I have to confess something… I am a gambler, but not in the 12-step way. In a way, we are all gamblers, every day we are putting our personal capital on the line for some tangible gain. You are betting your life and happiness on career decisions you make every day. Here are three ways that you can make sure you are going “all in” with the right career.

To get us started, a little data.

In 2013, a college graduate earned about $1,108 every week, that’s $457 every week more than a high school graduate. Check out Reality Check and get an idea of what income will support your lifestyle. 

In the United States, 7.5 % of high school graduates were unemployed in 2013, but only 4% of college graduates were unemployed.

Data available from the Bureau of Labor Statistics.

Have a game plan

Have you ever heard a coach say to the media, “we had no plan, but things worked out for us and we got the ‘W’.” I am guessing no, because to some degree you need to be aware of the potential scenarios that exist. Use tools like Nebraska Career Connections, Career Cruising, Choices, and a magnitude of other interest and skill assessments to identify your options. Talk to an EducationQuest representative or your school counselor about how you can gain access to these tools. 

The hard part about this is that there are two key elements of the game plan. The short-term, measurable and actionable goals, and the long-term broad vision for what the future holds. Realize that career is not synonymous with job; a career is a series of jobs.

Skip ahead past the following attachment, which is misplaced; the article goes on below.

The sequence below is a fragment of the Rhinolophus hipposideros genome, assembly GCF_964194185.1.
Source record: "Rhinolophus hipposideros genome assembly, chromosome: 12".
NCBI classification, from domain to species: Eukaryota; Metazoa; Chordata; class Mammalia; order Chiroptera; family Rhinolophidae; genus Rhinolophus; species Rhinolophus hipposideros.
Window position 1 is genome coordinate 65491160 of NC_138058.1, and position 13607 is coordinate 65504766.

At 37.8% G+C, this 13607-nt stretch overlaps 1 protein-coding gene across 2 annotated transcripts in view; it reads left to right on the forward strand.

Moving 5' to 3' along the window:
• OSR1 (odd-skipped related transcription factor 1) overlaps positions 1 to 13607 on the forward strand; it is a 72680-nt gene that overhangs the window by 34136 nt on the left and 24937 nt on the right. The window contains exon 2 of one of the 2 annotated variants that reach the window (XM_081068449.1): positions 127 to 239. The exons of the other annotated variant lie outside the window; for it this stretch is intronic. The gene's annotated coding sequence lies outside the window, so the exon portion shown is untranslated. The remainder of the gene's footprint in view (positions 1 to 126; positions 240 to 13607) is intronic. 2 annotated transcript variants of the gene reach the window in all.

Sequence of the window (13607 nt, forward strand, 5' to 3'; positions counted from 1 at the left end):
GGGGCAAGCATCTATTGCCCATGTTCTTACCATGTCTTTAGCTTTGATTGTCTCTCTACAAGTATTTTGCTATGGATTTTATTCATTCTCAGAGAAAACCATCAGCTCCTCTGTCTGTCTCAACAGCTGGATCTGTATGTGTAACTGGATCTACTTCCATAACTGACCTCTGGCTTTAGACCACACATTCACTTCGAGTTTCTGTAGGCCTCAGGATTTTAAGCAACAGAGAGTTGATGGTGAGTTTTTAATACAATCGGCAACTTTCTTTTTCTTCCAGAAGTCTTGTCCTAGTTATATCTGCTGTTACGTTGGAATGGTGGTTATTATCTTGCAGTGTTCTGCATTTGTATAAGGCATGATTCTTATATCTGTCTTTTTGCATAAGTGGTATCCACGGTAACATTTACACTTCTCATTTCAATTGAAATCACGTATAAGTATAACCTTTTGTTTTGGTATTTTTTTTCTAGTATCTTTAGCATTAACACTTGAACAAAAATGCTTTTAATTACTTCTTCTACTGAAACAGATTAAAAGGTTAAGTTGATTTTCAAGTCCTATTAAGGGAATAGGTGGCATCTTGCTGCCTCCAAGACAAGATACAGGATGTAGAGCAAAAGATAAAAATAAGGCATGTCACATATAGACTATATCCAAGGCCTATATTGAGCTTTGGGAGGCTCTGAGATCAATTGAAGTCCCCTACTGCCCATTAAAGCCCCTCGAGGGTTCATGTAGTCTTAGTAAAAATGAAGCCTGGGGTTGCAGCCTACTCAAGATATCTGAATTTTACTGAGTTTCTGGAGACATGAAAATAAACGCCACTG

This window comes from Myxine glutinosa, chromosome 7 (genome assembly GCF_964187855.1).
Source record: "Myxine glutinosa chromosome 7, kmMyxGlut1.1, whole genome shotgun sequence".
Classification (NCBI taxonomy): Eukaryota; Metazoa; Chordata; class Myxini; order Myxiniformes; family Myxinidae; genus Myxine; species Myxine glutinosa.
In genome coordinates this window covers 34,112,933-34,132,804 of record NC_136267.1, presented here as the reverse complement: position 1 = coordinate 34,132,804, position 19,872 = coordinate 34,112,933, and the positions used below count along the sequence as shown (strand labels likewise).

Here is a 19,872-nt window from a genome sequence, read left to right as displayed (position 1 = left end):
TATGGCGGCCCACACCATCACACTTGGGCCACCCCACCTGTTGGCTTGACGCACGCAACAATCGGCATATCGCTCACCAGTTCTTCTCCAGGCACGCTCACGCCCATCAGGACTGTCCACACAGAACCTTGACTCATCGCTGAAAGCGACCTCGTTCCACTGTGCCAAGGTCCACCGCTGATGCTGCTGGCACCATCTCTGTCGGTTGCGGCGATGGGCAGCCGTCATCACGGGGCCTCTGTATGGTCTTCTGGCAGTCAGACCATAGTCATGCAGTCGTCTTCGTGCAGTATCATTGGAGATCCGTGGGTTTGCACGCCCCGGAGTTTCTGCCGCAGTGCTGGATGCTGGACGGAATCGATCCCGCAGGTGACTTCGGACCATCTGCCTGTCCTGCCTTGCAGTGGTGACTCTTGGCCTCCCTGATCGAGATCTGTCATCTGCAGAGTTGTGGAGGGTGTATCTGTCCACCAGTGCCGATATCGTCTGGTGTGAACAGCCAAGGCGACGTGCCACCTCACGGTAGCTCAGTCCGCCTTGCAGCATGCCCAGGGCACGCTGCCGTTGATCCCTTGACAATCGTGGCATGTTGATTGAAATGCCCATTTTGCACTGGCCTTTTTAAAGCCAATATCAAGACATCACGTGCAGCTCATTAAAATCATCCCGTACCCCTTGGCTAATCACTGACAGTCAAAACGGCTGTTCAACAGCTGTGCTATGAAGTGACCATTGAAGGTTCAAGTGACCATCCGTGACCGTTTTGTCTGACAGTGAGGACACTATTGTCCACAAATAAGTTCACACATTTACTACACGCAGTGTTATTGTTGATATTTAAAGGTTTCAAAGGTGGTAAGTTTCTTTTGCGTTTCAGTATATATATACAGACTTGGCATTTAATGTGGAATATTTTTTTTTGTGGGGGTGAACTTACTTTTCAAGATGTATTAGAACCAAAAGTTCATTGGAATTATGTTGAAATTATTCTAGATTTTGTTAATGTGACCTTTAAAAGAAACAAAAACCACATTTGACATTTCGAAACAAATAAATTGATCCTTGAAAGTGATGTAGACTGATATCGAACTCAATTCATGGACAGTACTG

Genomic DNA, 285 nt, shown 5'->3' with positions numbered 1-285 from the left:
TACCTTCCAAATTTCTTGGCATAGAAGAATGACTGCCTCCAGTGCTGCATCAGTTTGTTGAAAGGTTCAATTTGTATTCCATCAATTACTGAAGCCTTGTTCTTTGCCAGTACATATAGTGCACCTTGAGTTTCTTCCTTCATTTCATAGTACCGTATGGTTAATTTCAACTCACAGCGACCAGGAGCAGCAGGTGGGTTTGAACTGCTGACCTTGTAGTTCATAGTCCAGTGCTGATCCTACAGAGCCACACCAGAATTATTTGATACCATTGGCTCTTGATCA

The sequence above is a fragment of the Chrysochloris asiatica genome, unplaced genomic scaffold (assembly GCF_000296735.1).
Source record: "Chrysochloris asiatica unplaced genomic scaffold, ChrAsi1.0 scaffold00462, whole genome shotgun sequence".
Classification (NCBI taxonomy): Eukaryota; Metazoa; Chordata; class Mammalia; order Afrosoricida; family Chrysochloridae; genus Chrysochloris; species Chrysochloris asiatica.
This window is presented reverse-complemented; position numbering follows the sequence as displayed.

If you are going to beat the other players you need to have a plan, and you need to be playing the right game. You could be great at Blackjack, but terrible at Poker, if you are going to succeed you better be sitting down at a Blackjack table. 

Don’t bet $100 if you can bet $50

Pursuing a career is going to cost you. In the most utopian of all scenarios it will only cost you time, but for most of us it will cost us money, too. The key to a successful career path is limiting the costs and risk. Avoid games of chance, like obscure degrees and high cost colleges. A college degree gives you the best odds of success.

This does not mean that a cheaper school is better, or that you need to attend whatever college gives you the most money. You need to perform well and have opportunities to showcase your skillset. You should always ask yourself if a particular college or opportunity would get you closer to your goal. In the movie Money Ball, Billy Beane said that he made one decision in his life based on money and he would never do it again. Don’t make the mistake of thinking that money solves problems; all it will do is exchange one problem for many more. 

Protect your winnings by betting only what it takes to win.

See it through to the end

I’ll be blunt, the time and effort you put into your degree is worthless until you finish. If you are using student loans then the cost is higher. Remember those stats above? Well the unemployment rate for those who started but did not finish college is 7%. You are not doing yourself any favors by just “trying it out.” 

Here‘s good news, it’s never too late to go back and finish what you started. Better news, some two-year degrees lead to jobs that pay more than the average four-year degree field. If a four-year commitment scares you or just does not feel like the right fit, then contact a local community college and see what they have to offer.

You might lose a few hands, but that does not mean you will lose the game. All you need is a chip and a chair.


Go, take your chips to your chair, sit at the right table and show us all how talented you can be. 

Questions about careers? Contact me or leave a message in the comments, I promise to reply.